When federal spending on poverty began to decline in the 1970s and ’80s, the Watts housing projects were further neglected and witnessed the rise of residents who were disaffected youth and formed notorious street gangs such as Jordan Downs’ “Eastside Grape Street Crips”; Nickerson Gardens spawned the “Bounty Hunter Watts Bloods” and Imperial Courts gave birth to the “PJ Crips.”
In 1989, developers wanted to buy Jordan Downs in exchange for tax credits. The housing authority would have received $11 million for the new rent subsidy program, but the run-down units were too difficult to sell. The developer wanted to enforce strict leasing rules; tenant leaders fought the plan with more than 1,000 petition signatures. Similar buyouts had failed at housing projects in Washington, D.C., and in St. Louis, Mo.
Also that year, federal housing officials revoked a $5 million grant to the L.A. housing authority destined for structural repair at various city-controlled housing projects because of financial irregularities. In 1988, the housing authority had to borrow $818,000 from the City Council for repairs at Jordan Downs.
The nation’s old housing projects are falling almost daily in favor of new mixed-use developments. Most were built during the Great Depression and were part of the Roosevelt Administration’s “New Deal” to clean up slums. Techwood Homes in Atlanta, Ga., was the nation’s first housing project (1936), and was among the first to be demolished during a new course of urban renewal in the mid-1990s. Since then, Chicago’s Robert Taylor Homes, Cabrini-Green and Ida B. Wells projects were each demolished in 2011. Miller Homes in Trenton, N.J. also fell that year, as did Brewster-Douglass in Detroit last year. Brooklyn’s Brownsville Prospect Plaza was demolished in 2010. The Baltimore housing authority in 2007 began demolishing up to 2,400 units.
With the advent of housing projects in the 1950s, a pattern of segregation and deterioration became self-perpetuating, as wealthier, often White residents left the urban neighborhoods in a behavior known as “White flight.”
This left the poorest households relegated to urban neighborhoods without many resources. This concentrated poverty, according to a 2009 report issued by the Urban Institute, is detrimental to urban neighborhoods, contributing to lower-performing schools, higher crime rates, reduced investment and increased municipal neglect. “High poverty rates, especially among African Americans and Latinos, threaten the well-being of neighborhoods as well as families,” the report stated. “It is racial and ethnic segregation that fuels the geographic concentration of poverty and the severe distress of high-poverty neighborhoods.”
Federal housing subsidies have been expensive to taxpayers. In 2009, the federal government spent about $25 billion on rental aid for low-income households and another $8 billion on public housing projects. President Barack Obama has said his administration will end programs that have failed, suggesting occupancy time limits and work requirements be placed on aid recipients. His new 2014 budget proposal would essentially end decades of providing rent vouchers or operating subsidized housing by expanding a 1996 program designed to help recipients become financially independent. Under the current government housing program, only about 39 of 3,200 public authorities have incentives in place to promote work and independence.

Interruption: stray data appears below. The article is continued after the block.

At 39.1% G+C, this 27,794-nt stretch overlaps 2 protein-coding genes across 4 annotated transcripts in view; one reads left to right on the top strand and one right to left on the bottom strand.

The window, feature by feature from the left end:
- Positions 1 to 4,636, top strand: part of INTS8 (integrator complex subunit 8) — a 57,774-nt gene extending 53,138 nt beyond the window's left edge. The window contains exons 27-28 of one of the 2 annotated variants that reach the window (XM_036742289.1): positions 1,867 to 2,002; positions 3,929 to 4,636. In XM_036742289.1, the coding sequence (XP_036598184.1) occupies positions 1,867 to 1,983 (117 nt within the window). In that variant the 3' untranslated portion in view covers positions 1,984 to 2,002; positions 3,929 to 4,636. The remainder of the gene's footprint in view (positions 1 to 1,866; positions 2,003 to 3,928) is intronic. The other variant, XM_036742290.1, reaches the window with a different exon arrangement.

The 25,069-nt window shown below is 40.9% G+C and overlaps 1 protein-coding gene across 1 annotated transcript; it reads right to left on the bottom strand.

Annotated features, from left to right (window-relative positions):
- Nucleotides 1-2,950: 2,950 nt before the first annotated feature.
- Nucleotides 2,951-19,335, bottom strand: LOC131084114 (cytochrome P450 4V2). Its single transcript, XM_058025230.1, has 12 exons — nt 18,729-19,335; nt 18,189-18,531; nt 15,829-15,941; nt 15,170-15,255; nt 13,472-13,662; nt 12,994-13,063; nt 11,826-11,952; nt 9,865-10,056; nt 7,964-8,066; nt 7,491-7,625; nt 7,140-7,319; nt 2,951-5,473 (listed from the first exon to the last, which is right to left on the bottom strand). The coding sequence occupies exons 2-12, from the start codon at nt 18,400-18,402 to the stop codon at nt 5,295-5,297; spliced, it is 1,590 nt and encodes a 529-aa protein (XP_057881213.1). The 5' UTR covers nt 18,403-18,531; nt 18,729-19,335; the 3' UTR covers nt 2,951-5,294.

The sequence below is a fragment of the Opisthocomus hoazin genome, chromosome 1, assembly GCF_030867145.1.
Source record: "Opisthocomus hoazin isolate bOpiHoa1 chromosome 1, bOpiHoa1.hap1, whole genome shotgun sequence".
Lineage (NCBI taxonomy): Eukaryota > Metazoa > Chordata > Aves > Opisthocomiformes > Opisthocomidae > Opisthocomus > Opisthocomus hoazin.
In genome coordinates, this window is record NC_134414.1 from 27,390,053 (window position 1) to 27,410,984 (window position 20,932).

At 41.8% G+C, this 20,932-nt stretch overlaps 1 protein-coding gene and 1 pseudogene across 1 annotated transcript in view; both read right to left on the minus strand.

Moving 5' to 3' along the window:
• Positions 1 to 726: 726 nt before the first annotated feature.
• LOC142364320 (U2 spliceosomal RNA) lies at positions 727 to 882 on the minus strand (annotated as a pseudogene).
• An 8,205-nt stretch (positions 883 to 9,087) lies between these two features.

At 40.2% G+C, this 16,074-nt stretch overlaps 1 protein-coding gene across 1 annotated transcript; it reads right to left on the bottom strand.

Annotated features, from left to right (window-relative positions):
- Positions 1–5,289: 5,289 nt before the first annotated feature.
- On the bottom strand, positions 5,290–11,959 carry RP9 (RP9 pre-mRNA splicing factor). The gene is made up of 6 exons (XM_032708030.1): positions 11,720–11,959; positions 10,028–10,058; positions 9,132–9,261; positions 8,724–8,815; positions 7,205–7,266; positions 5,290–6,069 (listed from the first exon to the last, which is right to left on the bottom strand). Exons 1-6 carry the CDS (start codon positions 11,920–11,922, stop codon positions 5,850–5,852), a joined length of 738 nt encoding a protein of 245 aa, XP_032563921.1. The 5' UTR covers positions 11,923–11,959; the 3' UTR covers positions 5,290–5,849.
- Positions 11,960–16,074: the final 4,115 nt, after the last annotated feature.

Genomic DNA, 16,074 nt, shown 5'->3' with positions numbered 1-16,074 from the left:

Rep. Maxine Waters (D-Calif.) has expressed concern about the Obama Administration’s Transforming Rental Assistance initiative which would make changes in the nation’s public housing programs. “I am concerned about the bill’s one-for-one replacement provisions,” she said in a 2010 statement while questioning HUD secretary Shaun Donovan during his testimony before the Housing and Community Opportunity Subcommittee.
“I am also concerned,” Waters continued, “about whether or not this proposal represents the privatization of public housing. I think there is a value in public housing, particularly in the fact that it is ‘public’ in the sense that its owners—housing authorities—are not profit-driven. Allowing the private sector to enter may provide housing authorities with more capital, but for-profit actors will be looking for a profit. The foreclosure of a public housing development would have a devastating impact for dozens and, some cases, hundreds of families.”
A new trend nationally invites private developers to create mixed-income dwellings on the sites of newly demolished public housing. In 1996, the federal government created the aforementioned Hope VI Program to provide grant money for demolition purposes; by 2010, the program had allocated about $6.1 billion for neighborhood revitalization. HUD has essentially gotten out of home building and has shifted its focus to providing housing choice vouchers to low-income households. Instead of building housing, HUD pays the difference between what low-income households can afford to pay in rent—usually about 40 percent of the household income and the market rate.
Whatever happens, as history at other public housing projects has revealed, by the time the new Jordan Downs urban village is a reality, the familiar faces of today may not be the future residents.